Not so fast. Overall crime rates are indeed going down –somewhat; from a total of 8474 in 1999 to 7224 in 2009 –a 1250 difference, or about 15% over the ten-year period. That much we expect from a purely demographic point; baby-boomers, now seniors, do not do as much violent crime as when they were young. Yet, statistics, like booze, can be abused and misused. Violent crime, a greater concern, is only down by 126, or less than 9 percent, and if we look at ‘youths accused of violent crime’, the picture changes considerably. Number of crimes ranged from a low of 1682 in 1999 to a high of 1957 in 2001, averaging 1925.88 over ten years, with 2009 dipping by 61 or about 3 percent from the ten-year average. ‘Homicides’ follow a similar pattern, peaking in 2005 at 2.06, the lowest being 2003 at 1.74. The ‘attempted murder’ category, year 2009 at 2.39 was only higher in four of the other ten-year period.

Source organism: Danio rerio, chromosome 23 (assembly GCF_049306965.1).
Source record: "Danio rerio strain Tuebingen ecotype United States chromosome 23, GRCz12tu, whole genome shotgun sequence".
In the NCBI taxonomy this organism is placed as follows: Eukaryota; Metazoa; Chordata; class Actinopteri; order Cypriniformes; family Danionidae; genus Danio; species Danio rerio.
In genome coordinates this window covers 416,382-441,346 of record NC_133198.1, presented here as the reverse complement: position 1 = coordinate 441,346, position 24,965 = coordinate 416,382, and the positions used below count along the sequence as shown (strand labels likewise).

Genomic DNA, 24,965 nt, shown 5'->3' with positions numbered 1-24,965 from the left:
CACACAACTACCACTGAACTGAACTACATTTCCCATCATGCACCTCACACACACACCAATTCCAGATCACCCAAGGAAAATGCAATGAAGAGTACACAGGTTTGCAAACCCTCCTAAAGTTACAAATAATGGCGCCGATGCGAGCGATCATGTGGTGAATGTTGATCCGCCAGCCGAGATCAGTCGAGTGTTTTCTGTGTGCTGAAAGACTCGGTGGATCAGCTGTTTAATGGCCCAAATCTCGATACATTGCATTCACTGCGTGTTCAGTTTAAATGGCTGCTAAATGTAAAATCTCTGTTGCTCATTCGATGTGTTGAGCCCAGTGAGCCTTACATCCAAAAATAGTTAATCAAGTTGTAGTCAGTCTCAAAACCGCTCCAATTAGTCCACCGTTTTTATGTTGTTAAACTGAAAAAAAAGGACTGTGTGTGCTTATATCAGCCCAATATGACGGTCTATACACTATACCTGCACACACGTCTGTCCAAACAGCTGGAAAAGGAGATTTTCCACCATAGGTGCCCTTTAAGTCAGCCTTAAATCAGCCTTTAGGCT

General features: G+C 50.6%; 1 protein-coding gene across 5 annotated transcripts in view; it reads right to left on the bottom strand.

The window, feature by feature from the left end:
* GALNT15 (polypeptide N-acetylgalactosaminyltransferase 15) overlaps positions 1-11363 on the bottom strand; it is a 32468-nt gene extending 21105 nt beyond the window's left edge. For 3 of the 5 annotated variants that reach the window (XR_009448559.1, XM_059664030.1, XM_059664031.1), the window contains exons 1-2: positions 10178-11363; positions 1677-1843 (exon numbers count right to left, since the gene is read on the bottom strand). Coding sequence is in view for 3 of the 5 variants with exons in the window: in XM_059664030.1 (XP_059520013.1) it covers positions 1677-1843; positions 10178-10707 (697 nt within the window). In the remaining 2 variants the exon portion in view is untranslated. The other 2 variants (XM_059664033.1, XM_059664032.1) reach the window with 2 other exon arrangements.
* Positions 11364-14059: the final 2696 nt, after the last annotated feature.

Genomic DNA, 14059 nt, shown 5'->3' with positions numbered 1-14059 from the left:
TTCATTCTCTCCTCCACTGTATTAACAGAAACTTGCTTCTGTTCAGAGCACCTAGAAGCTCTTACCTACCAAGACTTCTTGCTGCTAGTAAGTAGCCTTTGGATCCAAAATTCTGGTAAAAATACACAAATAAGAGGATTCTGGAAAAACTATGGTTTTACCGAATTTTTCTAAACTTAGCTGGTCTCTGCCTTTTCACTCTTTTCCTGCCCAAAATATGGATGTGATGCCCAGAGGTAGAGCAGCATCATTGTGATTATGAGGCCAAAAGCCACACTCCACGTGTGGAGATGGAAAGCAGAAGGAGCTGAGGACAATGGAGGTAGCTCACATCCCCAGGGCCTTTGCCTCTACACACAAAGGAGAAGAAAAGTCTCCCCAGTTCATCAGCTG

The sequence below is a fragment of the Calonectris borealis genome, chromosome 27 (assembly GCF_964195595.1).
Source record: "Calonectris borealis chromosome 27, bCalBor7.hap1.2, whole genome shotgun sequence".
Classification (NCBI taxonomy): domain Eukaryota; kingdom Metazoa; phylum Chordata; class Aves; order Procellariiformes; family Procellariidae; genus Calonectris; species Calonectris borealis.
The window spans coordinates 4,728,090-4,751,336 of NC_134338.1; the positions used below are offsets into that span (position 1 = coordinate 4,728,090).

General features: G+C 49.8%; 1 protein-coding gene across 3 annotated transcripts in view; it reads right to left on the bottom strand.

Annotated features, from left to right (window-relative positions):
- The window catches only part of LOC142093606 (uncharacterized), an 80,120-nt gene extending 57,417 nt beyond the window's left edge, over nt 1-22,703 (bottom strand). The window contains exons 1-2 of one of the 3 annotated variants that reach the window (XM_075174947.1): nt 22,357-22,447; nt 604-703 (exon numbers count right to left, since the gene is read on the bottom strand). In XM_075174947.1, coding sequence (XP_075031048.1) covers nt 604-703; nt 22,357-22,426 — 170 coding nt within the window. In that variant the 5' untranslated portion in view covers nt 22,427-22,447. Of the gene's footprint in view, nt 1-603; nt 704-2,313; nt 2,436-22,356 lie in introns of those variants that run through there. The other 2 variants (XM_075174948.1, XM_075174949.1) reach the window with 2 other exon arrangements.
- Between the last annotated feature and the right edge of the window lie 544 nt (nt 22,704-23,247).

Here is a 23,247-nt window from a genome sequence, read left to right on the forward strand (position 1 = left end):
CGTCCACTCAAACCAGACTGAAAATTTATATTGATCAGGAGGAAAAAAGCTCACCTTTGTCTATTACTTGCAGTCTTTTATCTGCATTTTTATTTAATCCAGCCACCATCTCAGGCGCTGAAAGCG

In my humble opinion, it appears to be little or no progress made in the important violent crime categories, especially as it pertains to youth. Perhaps, if we manage to disarm our violent youths and wane them off drugs and gangs, we could stand a chance. Furthermore, if you look into the statistics on unsolved murders, you will find that we are losing ground there also. So, before flogging raw statistics in support of a “lower crime” or a “higher crime” rates hypothesis, we should make sure we interpreted them properly so we are acting like neither Chicken Little nor Pollyanna.